I found it inspiring how many of the people interviewed in The Letterpress Film emphasized that printing presses are meant to be used, not just looked at in museums. In addition, they argued that the best way to preserve them is by actively using them, and I could not agree more with this statement. I believe that preserving heritage items such as printing presses are essential because they are a fundamental piece of our history that should not be forgotten or disregarded just because we have new advancements in technology.

Works Cited

Gee, Earl. “The Beauty of Letterpress.” PaperSpecs, 19 January 2016,

Pressing On: The Letterpress Film, 2017, Accessed 12 October 2021.  


Losing Letterpress

            A lot of letterpresses have shifted into a more automated system, one that removes the dedicated worker from the process, one that’s much quicker and easier to produce works with. The issue is that you lose that personal aspect when you begin to become more industrial or more online; you don’t get to see every little chip or nick in the paper, every little splotch of misplaced ink, every tiny mistake that tells the audience that the art was created by a human being. You also begin to slowly lose that physical piece that comes with using a letterpress. When using the machinery to craft your artwork, you have to grab each of the letters, put them together, shift them, rearrange them, really think about where they have to go. You have to press them firmly together to ensure they won’t fall apart before rolling ink onto the machine, and then you have to slip the paper in and push the ink onto the page; the same design, same font and page, could be created in about half the time with only a few buttons in today’s world, no letterpress needed.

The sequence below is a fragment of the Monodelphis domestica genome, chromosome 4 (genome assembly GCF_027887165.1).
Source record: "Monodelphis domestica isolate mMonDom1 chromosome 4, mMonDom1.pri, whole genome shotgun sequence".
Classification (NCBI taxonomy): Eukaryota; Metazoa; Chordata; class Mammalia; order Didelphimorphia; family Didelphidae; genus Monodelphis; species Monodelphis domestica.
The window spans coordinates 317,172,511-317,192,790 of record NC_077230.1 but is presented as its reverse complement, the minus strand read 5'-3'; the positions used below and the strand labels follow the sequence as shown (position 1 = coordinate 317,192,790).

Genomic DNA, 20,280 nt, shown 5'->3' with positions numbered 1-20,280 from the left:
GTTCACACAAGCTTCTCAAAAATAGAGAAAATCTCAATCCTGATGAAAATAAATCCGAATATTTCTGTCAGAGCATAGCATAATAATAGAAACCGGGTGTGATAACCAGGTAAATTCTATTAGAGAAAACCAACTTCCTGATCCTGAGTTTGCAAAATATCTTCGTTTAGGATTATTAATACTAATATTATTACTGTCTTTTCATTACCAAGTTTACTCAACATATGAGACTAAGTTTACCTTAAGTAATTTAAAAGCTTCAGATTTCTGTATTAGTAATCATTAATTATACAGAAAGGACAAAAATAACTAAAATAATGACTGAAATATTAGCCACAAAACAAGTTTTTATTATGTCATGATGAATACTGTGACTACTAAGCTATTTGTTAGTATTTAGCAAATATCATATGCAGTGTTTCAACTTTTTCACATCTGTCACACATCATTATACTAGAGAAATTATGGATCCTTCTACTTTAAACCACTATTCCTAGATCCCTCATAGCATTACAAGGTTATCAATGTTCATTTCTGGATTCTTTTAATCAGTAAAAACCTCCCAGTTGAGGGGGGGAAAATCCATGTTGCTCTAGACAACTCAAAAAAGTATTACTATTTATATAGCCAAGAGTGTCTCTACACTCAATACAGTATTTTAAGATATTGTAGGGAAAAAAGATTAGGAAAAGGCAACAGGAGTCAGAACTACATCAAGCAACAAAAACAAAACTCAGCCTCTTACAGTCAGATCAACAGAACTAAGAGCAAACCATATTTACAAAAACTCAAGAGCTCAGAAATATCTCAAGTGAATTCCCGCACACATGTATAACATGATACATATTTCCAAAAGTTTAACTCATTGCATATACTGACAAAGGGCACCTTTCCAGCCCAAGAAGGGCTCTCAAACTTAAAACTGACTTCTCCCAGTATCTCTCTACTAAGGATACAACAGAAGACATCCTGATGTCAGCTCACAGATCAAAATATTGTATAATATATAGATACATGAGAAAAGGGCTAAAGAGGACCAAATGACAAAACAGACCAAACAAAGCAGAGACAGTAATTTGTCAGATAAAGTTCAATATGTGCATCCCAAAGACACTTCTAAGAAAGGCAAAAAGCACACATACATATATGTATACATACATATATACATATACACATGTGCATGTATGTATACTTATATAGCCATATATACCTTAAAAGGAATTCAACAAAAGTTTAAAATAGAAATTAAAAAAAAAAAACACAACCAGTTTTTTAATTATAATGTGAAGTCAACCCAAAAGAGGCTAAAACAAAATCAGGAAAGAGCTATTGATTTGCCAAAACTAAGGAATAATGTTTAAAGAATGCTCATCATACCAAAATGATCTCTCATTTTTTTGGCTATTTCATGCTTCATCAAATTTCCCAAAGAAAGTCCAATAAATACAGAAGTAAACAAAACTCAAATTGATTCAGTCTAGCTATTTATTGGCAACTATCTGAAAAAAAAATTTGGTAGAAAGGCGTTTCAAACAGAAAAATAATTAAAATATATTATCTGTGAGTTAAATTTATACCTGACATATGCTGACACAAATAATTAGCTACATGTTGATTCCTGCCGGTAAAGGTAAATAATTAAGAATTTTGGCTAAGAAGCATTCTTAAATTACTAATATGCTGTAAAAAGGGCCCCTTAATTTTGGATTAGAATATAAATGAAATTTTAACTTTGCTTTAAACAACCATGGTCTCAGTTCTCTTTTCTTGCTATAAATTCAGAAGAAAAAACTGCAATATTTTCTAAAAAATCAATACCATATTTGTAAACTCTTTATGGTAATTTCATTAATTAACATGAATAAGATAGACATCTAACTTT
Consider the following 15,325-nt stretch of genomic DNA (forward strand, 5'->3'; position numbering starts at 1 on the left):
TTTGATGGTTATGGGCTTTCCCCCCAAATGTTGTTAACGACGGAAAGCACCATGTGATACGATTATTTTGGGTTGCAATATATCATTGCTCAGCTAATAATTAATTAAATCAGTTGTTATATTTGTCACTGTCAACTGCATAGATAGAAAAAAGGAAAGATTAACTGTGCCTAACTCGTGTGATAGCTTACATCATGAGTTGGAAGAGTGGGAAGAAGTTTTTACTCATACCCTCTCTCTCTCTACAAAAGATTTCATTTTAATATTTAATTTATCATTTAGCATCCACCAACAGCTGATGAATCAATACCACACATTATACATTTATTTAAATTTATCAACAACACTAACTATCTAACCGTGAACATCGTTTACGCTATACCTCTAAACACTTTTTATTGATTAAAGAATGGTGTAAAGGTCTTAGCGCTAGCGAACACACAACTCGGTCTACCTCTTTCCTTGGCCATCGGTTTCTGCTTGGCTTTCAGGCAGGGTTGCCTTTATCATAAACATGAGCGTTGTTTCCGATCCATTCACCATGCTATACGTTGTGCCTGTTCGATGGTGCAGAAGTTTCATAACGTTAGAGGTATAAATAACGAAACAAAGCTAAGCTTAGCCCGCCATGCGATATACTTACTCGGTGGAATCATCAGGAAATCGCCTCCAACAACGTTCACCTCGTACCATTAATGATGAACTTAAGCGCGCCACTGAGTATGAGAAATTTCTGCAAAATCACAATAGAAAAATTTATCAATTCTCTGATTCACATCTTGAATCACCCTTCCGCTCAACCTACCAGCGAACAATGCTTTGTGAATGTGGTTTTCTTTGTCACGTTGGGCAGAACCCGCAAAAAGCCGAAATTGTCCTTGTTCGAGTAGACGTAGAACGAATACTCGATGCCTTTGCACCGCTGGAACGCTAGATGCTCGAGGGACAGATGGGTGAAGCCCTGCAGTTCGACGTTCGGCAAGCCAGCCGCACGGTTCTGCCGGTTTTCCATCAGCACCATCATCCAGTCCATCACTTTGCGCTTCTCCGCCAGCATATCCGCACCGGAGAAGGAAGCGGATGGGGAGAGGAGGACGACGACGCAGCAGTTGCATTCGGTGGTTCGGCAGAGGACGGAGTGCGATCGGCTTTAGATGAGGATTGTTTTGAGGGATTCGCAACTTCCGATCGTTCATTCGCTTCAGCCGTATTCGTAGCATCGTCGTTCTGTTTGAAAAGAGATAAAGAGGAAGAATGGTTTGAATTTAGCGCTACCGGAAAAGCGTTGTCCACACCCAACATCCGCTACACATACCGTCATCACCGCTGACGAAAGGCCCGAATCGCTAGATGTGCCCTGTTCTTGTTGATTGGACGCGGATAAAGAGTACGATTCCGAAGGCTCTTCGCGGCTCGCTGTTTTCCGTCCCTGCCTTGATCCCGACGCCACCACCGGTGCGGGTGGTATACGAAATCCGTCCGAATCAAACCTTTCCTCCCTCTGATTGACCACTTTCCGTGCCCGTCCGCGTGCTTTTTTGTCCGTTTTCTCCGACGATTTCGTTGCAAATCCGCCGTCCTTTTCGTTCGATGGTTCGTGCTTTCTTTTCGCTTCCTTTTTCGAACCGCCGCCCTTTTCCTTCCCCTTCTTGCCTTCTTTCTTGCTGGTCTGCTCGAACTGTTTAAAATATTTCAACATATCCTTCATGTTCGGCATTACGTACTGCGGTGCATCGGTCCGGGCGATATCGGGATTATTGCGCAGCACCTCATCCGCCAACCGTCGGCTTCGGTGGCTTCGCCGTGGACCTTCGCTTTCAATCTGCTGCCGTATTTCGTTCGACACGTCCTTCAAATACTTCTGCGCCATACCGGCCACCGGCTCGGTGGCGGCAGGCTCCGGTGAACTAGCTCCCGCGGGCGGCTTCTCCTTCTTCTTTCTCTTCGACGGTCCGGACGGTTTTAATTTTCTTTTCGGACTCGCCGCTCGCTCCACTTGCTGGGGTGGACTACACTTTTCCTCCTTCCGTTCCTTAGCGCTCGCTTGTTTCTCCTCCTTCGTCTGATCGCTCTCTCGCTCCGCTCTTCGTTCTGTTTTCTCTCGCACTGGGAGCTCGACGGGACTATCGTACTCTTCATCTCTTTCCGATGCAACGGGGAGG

That’s the difference though, for where the individual today could craft hundreds of the same print using only a simple machine and a computer, the one with the letterpress creates a few dozen, but there’s personal connection to each and every print that that letterpress crafts. Where the modern person has no attachment to the hundreds, possibly thousands, of prints they create, for they can easily make and pass out more if need be, every print that the letterpress makes at the hand of an individual will hold some sort of meaning to that individual. 

            Although I’ve never made prints using a letterpress, I have made linoleum/ linocut prints before utilizing a similar process. The idea of cutting out your art piece by piece, be it with a piece of linoleum or with lettered blocks, rolling over it with ink, and pressing it down on the paper is nearly identical. It’s an art form much like letter press that is also very slowly dying out (at least to my knowledge), and while it’s a little more common to see than letterpress, that doesn’t change the fact that it’s necessary to try and spark an interest for the craft in other people.

A photo of my linoleum/ linocut prints that I made a few years back! You can learn more about linocuts here and letterpresses here!

It’s not exactly the same, I know, but the weight is still there; nothing will ever beat the feeling of holding a piece of your work and being able to know that you no one else but you created it, that someone can enjoy a piece of your art and you’re the only one who can make it the way you do.